The Umbrella of Fact and Fiction (Fall 2014)
This stellar issue on the prismatic form of the essay will yield, we hope, many "A-ha!" moments for our readers. Reading the essays under this “umbrella of fact and fiction” by Maurice L. Goldsmith, Paul J. Lindholdt, Gerald L. Smith, and Christopher Thornton, it’s hard not to hear whispers of an accidental conversation on race and violence across generations, borders, and cultures. Ann E. Berthoff looks at the faltering art of conversation. Fred Russell examines the history of ballooning and the history of sports in America. Robert Lacy gives us a survey of fashion or lack thereof since the thirties.
Then came the sheep’s-milk yogurt so thick it could be cut with a knife. . . . She bathed it in Greek honey. From her pocket she gave us almonds and dried figs. The sun bathed us. She sat and began to sing. She was happy.
—Kathryn Starbuck, from “Singing for Patrick Leigh Fermor”
This issue includes two bloody good stories (you’ll see what we mean) by Susan Engberg, and Michael Humfrey. It also contains thirty-five pages of incredible verse—including eighteen new poems by Wendell Berry from his Sabbaths 2013. Since 1979 Mr. Berry has been writing poems in consonance with solitary Sunday walks on his farm in Kentucky, and even though a large volume of his collected and new Sabbath poems came out just last fall, these even newer Sabbath poems show there’s no slowing down for Wendell Berry. It is with equal honor and delight that we also present the poems of Robert Buffington, Ron De Maris, Peter Filkins, William Logan, Peter Makuck, Wesley McNair, and Thomas Zemsky.
Like the idea of God, or just the soul,
the beatitude of things lives on unseen.
Where did she go, the girl in the see-through dress?
—William Logan, “Sonnet”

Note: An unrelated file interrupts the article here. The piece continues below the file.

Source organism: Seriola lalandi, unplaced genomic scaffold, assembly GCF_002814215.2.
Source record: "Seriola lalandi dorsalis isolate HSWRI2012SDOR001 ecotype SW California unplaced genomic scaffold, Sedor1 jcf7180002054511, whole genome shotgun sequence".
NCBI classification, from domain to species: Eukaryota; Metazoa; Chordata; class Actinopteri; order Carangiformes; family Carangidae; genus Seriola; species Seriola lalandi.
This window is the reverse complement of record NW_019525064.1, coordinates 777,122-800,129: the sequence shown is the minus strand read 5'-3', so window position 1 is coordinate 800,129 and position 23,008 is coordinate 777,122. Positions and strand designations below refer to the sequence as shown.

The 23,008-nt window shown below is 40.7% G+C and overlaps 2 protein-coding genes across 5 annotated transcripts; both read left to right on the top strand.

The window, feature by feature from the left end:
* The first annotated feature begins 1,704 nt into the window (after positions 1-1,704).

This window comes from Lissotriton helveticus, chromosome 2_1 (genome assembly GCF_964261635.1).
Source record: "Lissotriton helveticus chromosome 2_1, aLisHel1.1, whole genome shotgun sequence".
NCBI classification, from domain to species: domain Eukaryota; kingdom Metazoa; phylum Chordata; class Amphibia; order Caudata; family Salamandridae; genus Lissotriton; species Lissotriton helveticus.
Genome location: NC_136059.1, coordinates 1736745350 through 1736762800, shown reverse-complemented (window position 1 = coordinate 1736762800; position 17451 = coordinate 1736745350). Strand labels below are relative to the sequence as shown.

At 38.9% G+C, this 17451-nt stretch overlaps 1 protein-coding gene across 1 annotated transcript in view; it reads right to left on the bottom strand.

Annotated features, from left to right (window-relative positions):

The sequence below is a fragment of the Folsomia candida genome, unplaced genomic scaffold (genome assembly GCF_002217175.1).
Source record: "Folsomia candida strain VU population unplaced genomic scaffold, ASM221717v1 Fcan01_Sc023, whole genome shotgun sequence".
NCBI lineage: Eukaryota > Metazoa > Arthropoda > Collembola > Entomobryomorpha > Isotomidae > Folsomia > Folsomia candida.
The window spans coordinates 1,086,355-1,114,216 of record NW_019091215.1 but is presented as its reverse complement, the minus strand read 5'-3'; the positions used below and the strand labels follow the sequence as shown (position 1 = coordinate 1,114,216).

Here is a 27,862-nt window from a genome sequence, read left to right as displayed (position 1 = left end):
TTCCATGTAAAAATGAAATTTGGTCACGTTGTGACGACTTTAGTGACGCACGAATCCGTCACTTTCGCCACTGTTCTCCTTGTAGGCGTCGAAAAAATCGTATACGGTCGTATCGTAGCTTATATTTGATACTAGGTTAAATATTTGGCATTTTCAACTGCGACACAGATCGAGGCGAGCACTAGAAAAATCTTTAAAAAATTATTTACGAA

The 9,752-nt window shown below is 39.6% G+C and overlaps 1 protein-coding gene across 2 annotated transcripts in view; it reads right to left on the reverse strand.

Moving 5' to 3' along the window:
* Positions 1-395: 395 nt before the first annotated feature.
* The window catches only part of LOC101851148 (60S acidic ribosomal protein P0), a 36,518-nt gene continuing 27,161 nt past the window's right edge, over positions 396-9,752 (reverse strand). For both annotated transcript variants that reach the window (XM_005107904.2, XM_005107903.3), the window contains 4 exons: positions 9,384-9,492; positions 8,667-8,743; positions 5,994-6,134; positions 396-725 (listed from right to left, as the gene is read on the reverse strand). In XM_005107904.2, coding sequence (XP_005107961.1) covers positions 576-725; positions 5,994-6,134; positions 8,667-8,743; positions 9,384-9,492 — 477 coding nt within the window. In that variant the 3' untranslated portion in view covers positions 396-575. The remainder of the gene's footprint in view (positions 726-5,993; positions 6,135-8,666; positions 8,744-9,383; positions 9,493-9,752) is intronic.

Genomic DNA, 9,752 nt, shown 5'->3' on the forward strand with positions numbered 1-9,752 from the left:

This fall’s State of Letters section could be retitled the State of Lettered Lives. Contributors write about their interests in—and intersections with the trajectories of the lives of—a historian (Bertram Wyatt-Brown), a travel writer (Patrick Leigh Fermor), a memoirist (Margaret Terry Chanler), and an essayist (Joseph Addison). Reviewers present recent work by or about some of the best nonfiction writers of our time—Joseph Epstein, Penelope Fitzgerald, and Floyd Skloot. Reviewers also engage the nonfiction apparatus around two powerhouses of American fiction, Robert Penn Warren and Ernest Hemingway, in examination of their letters and their daily rituals.
Hemingway obviously felt that he enjoyed a fraternal epistolary relationship with Pound and that anything could be communicated, no matter how scandalous, bigoted or racist it might have been.
—George Poe, “The Hadley Years in Paris”
The final release of our 122nd year has become a greatest hits of sorts, exemplifying the manifold strengths in every genre of this quarterly.
Take a look at the books reviewed in the Fall issue.
Poetry and the Criticism of Poetry (Winter 2015)
This issue on poetry and the criticism of poetry includes poetry by Brendan Galvin, Dana Gioia, Warren Leamon, George Monteiro, Thomas Reiter, Timothy Riordan; essays by Robert Buffington (on Tate), Denis Corish (on Yeats), David Mason (on Gioia), John Ridland, Frederick Turner (on the Trivium); reviews by Marc Hudson (on Wendell Berry), Robert W. Miles (on Bach), and various hands.